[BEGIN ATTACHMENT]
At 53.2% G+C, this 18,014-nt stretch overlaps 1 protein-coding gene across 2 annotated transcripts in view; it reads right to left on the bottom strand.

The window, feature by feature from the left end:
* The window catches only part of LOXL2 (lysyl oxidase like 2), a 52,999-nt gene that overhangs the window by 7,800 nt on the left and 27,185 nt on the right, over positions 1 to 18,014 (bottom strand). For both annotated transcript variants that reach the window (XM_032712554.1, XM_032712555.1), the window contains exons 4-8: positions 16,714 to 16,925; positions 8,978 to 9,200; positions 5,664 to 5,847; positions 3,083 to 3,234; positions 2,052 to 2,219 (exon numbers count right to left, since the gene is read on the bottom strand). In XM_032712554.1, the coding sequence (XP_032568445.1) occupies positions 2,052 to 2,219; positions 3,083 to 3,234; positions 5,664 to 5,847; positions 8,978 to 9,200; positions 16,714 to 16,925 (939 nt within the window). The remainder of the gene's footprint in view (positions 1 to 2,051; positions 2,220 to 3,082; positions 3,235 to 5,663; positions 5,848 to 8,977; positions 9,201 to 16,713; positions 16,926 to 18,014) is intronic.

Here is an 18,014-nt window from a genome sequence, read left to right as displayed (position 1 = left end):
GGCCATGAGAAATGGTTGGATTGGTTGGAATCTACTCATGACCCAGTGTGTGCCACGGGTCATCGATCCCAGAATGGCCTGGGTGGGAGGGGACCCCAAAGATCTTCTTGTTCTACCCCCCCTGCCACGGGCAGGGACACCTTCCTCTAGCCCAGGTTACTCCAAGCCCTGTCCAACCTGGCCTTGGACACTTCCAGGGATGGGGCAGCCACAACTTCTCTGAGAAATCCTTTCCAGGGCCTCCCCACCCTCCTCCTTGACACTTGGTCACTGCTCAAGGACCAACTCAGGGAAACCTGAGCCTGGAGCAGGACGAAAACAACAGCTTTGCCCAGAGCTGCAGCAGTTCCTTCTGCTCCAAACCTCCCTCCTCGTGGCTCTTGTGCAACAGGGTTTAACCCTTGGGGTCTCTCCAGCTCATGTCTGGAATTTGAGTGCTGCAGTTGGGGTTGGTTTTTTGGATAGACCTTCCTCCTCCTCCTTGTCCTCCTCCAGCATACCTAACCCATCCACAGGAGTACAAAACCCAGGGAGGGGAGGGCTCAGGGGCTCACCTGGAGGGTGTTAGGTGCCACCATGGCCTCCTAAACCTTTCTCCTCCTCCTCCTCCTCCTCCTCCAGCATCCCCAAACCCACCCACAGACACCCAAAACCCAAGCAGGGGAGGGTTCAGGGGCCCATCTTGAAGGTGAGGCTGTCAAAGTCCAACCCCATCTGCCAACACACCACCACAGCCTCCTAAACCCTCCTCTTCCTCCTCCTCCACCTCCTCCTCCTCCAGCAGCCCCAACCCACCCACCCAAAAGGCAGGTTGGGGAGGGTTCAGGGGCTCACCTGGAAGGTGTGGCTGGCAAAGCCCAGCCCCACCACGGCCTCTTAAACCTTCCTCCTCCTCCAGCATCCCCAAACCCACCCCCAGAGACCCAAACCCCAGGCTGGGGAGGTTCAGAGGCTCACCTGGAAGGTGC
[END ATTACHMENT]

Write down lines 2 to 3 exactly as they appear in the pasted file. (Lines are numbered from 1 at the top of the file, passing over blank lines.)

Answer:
The window, feature by feature from the left end:
* The window catches only part of LOXL2 (lysyl oxidase like 2), a 52,999-nt gene that overhangs the window by 7,800 nt on the left and 27,185 nt on the right, over positions 1 to 18,014 (bottom strand). For both annotated transcript variants that reach the window (XM_032712554.1, XM_032712555.1), the window contains exons 4-8: positions 16,714 to 16,925; positions 8,978 to 9,200; positions 5,664 to 5,847; positions 3,083 to 3,234; positions 2,052 to 2,219 (exon numbers count right to left, since the gene is read on the bottom strand). In XM_032712554.1, the coding sequence (XP_032568445.1) occupies positions 2,052 to 2,219; positions 3,083 to 3,234; positions 5,664 to 5,847; positions 8,978 to 9,200; positions 16,714 to 16,925 (939 nt within the window). The remainder of the gene's footprint in view (positions 1 to 2,051; positions 2,220 to 3,082; positions 3,235 to 5,663; positions 5,848 to 8,977; positions 9,201 to 16,713; positions 16,926 to 18,014) is intronic.